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Faltar and Callar

Why is the verb Faltar, which means “to lack”, so common in Spanish but not in English? And what’s the difference between Faltar and Hacerle Falta? Let’s learn how to use Faltar, and we’ll also talk about the frequently-used (but sometimes impolite) verb Callarse.

Full Podcast Episode


Nos faltaban algunas palabras.

Intro: Join us on a rigorous, step-by-step journey to fluency. I’m Timothy and this is LearnCraft Spanish.

Today we’re going to learn two new verbs that are both conjugated exactly like Hablar. The first one is Faltar, which means “to lack” or “to be missing”. Here’s a simple example:

Three people are missing.

Faltan tres personas.

So the sense here is not that the people are lost, but that they’re lacking from the group where their presence is expected. Here’s another example:

Where are the rest? Three dogs are missing.

¿Dónde están los demás? Faltan tres perros.

Now as I mentioned, the verb Faltar also means “to lack”, specifically when you’re referring to what it is that’s missing something. So for example:

The food lacks salt.

A la comida le falta sal.

OK, so there are some complicated things here both in the English and in the Spanish. Let’s start with the Spanish. We’re using an indirect object, and in this case a redundant indirect object. In this way, it’s behaving kind of like Gustar or Importar, where there’s an indirect object but not a direct object. Literally, this sentence is “to the food to it lacks salt”. But this is the proper way to structure the sentence when we’re mentioning what it is that’s lacking something.

But now to the issue in English. The thing is, in modern English, we don’t really use the verb “lack” a whole lot anymore. Instead, we’re more likely to phrase the sentence either as “The food is missing salt” or “the food needs more salt”.

Try it yourself in this next example:

The dog is missing some hair.

Al perro le falta algo de pelo.

So again, this sentence could be translated as “the dog lacks some hair”.

Now you might recall that we’ve learned the noun falta to mean “lack”. For example, “there is a lack of food” is hay una falta de comida. And we’ve also learned to say that something is in need of something using the verb Hacer along with the noun falta. So check out this sentence:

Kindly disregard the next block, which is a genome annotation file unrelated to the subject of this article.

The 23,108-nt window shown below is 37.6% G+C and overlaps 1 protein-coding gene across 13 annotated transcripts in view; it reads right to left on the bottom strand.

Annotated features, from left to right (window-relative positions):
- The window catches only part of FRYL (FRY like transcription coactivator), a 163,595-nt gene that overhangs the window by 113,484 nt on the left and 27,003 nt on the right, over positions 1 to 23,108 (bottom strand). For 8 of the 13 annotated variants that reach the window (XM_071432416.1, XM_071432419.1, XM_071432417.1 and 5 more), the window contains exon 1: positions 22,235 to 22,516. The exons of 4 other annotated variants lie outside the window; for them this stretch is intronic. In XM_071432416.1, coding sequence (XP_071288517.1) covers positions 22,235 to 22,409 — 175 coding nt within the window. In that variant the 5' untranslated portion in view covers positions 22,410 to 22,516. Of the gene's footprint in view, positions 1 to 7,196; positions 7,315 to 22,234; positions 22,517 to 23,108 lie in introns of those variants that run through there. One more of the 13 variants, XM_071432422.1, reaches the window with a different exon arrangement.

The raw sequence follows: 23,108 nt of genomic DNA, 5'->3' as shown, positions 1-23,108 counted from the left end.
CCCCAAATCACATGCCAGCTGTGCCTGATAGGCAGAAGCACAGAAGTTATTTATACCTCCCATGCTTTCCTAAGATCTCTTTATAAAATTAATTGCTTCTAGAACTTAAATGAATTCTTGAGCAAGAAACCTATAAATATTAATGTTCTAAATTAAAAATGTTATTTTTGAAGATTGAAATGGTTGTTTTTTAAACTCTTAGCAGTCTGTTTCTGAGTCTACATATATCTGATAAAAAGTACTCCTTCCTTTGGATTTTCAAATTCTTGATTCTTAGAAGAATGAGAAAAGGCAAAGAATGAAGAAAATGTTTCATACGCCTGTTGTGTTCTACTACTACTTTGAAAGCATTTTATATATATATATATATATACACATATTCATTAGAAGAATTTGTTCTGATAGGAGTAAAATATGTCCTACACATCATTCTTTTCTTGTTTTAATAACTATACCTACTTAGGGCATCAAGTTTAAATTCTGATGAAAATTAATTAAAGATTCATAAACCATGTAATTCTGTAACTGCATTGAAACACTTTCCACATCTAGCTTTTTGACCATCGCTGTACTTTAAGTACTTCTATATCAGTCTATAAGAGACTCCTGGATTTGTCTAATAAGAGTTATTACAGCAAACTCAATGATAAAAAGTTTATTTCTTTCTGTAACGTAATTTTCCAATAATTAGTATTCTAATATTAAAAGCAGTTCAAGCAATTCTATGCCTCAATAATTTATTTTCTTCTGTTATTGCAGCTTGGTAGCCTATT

The food is in need of salt.

A la comida le hace falta sal.

In general, when something is “in need of” something, you’ll use hacerle falta, but if something is “missing” something or “lacks” something, you’ll use our new verb, Faltar, along with an indirect object.

Let’s practice Faltar, and I’ll also throw in one or two uses of hacerle falta; you’ll know to predict that if you hear “in need of”.

My friends are missing those books.

A mis amigos les faltan esos libros.

A doctor is lacking and that’s why they are sick.

Falta un médico y por eso están enfermos.

A lot of people are missing, but before nobody was missing.

Faltan muchas personas, pero antes no faltaba nadie.

My brother was missing some things when he returned to his house.

A mi hermano le faltaban algunas cosas cuando volvió a su casa.

I think he’s not in need of anything these days, but before he was missing that.

Creo que no le hace falta nada estos días, pero antes le faltaba eso.

We’re missing one person. I hope next time we’re not in need of anyone.

Nos falta una persona. Espero que la próxima vez no nos haga falta nadie.

Our next verb is Callar, spelled c-a-l-l-a-r, which means “to shut up”. And actually, the verb we’re going to practice is Callarse, the pronominal version, which means to “shut up”, as in to stop talking or to stop making noise. The thing is, the verb Callar does technically exist as a verb that you could use in cases where you’re making someone else stop making noise, for example if a mom is quieting her baby down, but that’s very infrequent. What’s much more frequent is rudely telling someone to shut up. For example:

Shut up! The professor(f) is talking.

¡Cállate! La profesora está hablando.

Of course, this is not particularly polite, but it is frequent enough to be worth learning. It’s also possible to use Callarse in non-imperative circumstances. For example:

I hope it shuts up soon.

Espero que se calle pronto.